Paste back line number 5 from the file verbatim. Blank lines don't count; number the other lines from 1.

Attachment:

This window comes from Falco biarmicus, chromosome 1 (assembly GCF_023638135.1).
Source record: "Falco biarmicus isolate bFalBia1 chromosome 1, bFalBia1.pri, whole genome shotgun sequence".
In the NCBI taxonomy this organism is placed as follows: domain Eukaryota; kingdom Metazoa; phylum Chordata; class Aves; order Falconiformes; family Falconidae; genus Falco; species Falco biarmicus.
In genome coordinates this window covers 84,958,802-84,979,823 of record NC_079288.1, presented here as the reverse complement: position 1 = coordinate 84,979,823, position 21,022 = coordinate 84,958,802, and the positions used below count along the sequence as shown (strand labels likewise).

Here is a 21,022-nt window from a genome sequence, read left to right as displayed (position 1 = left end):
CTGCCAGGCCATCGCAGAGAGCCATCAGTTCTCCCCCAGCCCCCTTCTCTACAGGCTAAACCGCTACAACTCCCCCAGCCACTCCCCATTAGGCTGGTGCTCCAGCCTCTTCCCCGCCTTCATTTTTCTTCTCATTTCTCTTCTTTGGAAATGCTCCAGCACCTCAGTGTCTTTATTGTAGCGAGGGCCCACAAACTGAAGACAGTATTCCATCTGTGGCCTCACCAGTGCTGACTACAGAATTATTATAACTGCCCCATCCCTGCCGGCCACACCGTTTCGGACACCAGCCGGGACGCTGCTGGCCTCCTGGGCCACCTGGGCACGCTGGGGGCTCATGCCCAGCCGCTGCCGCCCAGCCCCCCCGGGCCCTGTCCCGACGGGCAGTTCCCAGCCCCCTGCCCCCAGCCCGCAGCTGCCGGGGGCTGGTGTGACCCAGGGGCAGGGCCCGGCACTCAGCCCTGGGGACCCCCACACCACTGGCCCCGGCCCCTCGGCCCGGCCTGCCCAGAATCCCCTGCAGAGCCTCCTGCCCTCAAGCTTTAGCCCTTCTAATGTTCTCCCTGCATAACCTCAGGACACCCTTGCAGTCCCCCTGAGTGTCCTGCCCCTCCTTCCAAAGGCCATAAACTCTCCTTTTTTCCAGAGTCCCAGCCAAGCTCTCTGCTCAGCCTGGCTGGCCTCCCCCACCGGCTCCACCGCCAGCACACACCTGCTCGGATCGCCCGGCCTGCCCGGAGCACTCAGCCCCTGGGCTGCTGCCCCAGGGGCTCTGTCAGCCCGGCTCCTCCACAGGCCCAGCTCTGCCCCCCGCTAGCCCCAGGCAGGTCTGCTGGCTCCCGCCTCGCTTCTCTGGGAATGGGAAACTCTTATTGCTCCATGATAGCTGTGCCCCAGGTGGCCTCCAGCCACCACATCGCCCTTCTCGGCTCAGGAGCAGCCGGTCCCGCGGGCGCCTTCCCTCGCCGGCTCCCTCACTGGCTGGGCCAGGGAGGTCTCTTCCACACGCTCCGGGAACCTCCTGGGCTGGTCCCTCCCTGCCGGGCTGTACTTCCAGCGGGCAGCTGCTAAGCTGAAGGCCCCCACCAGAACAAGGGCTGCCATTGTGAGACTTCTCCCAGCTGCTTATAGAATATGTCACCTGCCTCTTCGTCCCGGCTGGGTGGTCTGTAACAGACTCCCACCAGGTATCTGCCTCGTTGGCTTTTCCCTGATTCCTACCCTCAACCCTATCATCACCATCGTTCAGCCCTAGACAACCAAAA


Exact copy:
Here is a 21,022-nt window from a genome sequence, read left to right as displayed (position 1 = left end):